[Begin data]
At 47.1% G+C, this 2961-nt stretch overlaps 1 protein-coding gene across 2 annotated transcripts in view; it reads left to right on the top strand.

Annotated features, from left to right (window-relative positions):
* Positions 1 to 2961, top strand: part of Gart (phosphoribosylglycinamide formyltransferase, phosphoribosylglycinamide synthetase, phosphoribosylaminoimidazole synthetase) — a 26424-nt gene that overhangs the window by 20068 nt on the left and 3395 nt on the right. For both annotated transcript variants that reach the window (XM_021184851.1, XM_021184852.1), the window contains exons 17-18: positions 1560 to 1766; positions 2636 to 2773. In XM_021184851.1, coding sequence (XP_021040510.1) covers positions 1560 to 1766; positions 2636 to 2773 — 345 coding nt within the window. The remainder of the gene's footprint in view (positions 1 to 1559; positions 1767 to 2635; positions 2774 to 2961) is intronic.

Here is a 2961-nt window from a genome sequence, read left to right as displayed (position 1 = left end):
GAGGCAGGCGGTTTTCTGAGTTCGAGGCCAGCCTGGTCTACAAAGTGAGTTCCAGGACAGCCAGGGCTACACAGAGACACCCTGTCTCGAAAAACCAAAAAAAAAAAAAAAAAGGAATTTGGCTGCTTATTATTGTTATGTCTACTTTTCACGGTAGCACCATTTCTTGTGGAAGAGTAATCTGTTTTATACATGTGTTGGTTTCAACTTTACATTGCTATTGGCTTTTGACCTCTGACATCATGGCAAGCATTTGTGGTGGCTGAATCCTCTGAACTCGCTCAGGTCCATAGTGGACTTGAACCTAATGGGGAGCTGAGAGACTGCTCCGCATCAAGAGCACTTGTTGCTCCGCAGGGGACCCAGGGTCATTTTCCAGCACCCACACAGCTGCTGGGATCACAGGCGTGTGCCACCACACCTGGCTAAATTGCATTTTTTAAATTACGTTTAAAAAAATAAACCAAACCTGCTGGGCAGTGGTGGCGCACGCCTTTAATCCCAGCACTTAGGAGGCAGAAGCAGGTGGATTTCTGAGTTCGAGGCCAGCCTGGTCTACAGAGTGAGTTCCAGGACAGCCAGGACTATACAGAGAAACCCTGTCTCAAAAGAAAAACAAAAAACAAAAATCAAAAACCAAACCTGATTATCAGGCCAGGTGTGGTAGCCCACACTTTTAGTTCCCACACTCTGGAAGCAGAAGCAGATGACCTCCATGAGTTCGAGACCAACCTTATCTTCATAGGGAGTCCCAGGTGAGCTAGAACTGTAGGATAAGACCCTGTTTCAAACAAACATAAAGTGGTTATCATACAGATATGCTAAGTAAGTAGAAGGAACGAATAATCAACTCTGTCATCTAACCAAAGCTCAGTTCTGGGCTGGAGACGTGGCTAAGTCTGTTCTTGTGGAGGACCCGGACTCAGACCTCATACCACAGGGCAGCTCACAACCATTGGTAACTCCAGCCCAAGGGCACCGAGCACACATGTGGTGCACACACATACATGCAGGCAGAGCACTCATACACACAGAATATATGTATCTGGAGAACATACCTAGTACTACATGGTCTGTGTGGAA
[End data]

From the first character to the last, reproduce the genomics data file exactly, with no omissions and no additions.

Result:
At 47.1% G+C, this 2961-nt stretch overlaps 1 protein-coding gene across 2 annotated transcripts in view; it reads left to right on the top strand.

Annotated features, from left to right (window-relative positions):
* Positions 1 to 2961, top strand: part of Gart (phosphoribosylglycinamide formyltransferase, phosphoribosylglycinamide synthetase, phosphoribosylaminoimidazole synthetase) — a 26424-nt gene that overhangs the window by 20068 nt on the left and 3395 nt on the right. For both annotated transcript variants that reach the window (XM_021184851.1, XM_021184852.1), the window contains exons 17-18: positions 1560 to 1766; positions 2636 to 2773. In XM_021184851.1, coding sequence (XP_021040510.1) covers positions 1560 to 1766; positions 2636 to 2773 — 345 coding nt within the window. The remainder of the gene's footprint in view (positions 1 to 1559; positions 1767 to 2635; positions 2774 to 2961) is intronic.

Here is a 2961-nt window from a genome sequence, read left to right as displayed (position 1 = left end):
GAGGCAGGCGGTTTTCTGAGTTCGAGGCCAGCCTGGTCTACAAAGTGAGTTCCAGGACAGCCAGGGCTACACAGAGACACCCTGTCTCGAAAAACCAAAAAAAAAAAAAAAAAGGAATTTGGCTGCTTATTATTGTTATGTCTACTTTTCACGGTAGCACCATTTCTTGTGGAAGAGTAATCTGTTTTATACATGTGTTGGTTTCAACTTTACATTGCTATTGGCTTTTGACCTCTGACATCATGGCAAGCATTTGTGGTGGCTGAATCCTCTGAACTCGCTCAGGTCCATAGTGGACTTGAACCTAATGGGGAGCTGAGAGACTGCTCCGCATCAAGAGCACTTGTTGCTCCGCAGGGGACCCAGGGTCATTTTCCAGCACCCACACAGCTGCTGGGATCACAGGCGTGTGCCACCACACCTGGCTAAATTGCATTTTTTAAATTACGTTTAAAAAAATAAACCAAACCTGCTGGGCAGTGGTGGCGCACGCCTTTAATCCCAGCACTTAGGAGGCAGAAGCAGGTGGATTTCTGAGTTCGAGGCCAGCCTGGTCTACAGAGTGAGTTCCAGGACAGCCAGGACTATACAGAGAAACCCTGTCTCAAAAGAAAAACAAAAAACAAAAATCAAAAACCAAACCTGATTATCAGGCCAGGTGTGGTAGCCCACACTTTTAGTTCCCACACTCTGGAAGCAGAAGCAGATGACCTCCATGAGTTCGAGACCAACCTTATCTTCATAGGGAGTCCCAGGTGAGCTAGAACTGTAGGATAAGACCCTGTTTCAAACAAACATAAAGTGGTTATCATACAGATATGCTAAGTAAGTAGAAGGAACGAATAATCAACTCTGTCATCTAACCAAAGCTCAGTTCTGGGCTGGAGACGTGGCTAAGTCTGTTCTTGTGGAGGACCCGGACTCAGACCTCATACCACAGGGCAGCTCACAACCATTGGTAACTCCAGCCCAAGGGCACCGAGCACACATGTGGTGCACACACATACATGCAGGCAGAGCACTCATACACACAGAATATATGTATCTGGAGAACATACCTAGTACTACATGGTCTGTGTGGAA